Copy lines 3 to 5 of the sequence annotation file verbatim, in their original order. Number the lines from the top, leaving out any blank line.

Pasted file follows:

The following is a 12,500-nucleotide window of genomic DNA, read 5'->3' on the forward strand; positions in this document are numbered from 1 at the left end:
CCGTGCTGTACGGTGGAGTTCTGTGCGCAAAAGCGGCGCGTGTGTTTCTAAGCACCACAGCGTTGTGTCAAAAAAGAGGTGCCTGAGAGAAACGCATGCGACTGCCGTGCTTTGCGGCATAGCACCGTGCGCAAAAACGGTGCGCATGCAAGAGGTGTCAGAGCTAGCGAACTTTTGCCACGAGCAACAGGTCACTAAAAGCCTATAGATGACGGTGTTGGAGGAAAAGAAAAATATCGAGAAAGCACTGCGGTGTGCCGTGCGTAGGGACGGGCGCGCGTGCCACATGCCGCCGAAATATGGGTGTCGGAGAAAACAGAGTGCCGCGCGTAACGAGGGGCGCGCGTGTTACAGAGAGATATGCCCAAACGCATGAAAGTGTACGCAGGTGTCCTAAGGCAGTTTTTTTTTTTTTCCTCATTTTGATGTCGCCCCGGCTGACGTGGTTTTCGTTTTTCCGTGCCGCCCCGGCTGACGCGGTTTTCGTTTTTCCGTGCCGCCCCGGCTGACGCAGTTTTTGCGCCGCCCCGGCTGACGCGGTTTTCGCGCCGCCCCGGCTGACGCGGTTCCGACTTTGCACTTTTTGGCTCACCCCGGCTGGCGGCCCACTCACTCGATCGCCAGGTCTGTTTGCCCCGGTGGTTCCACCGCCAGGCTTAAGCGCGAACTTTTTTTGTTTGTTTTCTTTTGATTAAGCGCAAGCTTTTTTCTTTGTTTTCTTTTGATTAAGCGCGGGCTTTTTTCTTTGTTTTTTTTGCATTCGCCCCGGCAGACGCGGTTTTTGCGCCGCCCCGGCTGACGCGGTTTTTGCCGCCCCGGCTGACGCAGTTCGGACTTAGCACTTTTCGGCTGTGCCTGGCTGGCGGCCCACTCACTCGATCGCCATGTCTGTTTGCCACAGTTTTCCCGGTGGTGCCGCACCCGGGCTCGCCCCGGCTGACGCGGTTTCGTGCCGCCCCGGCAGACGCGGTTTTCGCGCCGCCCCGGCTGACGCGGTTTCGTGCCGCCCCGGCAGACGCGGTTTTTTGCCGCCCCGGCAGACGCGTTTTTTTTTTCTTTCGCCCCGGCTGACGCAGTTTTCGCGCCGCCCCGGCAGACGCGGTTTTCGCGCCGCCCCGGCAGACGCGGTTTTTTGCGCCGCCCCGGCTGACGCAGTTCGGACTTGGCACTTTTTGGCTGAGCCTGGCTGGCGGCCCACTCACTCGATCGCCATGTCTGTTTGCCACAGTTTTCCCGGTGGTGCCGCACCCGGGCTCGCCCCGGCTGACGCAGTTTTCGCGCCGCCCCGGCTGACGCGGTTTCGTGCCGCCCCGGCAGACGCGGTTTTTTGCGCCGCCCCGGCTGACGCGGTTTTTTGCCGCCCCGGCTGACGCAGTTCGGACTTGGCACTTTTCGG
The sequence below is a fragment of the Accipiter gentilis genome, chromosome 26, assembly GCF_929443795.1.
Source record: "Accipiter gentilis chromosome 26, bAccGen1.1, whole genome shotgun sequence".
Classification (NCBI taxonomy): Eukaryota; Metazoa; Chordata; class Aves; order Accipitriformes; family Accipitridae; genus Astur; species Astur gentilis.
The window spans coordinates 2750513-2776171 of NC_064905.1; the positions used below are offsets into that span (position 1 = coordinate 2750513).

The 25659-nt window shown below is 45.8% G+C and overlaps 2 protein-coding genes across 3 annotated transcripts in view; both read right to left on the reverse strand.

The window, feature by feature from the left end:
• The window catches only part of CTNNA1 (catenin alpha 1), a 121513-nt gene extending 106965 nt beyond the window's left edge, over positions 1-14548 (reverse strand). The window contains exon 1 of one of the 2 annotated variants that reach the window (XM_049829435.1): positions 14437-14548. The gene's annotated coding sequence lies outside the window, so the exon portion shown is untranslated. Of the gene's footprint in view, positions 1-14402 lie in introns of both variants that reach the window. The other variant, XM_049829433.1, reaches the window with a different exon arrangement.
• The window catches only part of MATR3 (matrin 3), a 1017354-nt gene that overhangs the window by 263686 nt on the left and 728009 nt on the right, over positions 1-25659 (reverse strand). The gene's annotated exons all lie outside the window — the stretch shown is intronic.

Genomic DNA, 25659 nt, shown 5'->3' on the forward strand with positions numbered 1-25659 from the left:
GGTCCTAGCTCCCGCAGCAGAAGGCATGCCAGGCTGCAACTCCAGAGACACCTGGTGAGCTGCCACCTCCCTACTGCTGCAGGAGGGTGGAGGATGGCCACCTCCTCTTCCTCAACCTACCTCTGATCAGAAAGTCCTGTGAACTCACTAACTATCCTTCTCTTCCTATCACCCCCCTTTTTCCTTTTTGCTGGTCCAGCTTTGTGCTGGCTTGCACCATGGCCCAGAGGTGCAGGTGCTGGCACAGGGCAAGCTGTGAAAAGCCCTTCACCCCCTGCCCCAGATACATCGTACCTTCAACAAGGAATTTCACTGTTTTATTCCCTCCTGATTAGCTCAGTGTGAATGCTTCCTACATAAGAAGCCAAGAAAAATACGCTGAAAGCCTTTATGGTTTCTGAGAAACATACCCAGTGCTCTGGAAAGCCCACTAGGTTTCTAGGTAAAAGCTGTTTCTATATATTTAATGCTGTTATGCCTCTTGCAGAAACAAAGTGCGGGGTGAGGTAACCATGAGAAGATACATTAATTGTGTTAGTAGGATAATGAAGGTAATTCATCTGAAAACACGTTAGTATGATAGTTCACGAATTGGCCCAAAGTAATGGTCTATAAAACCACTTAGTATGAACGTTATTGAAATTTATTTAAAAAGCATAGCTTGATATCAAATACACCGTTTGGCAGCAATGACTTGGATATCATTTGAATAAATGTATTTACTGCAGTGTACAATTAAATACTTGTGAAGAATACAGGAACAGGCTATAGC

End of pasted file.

The sequence below is a fragment of the Accipiter gentilis genome, chromosome 26, assembly GCF_929443795.1.
Source record: "Accipiter gentilis chromosome 26, bAccGen1.1, whole genome shotgun sequence".
Classification (NCBI taxonomy): Eukaryota; Metazoa; Chordata; class Aves; order Accipitriformes; family Accipitridae; genus Astur; species Astur gentilis.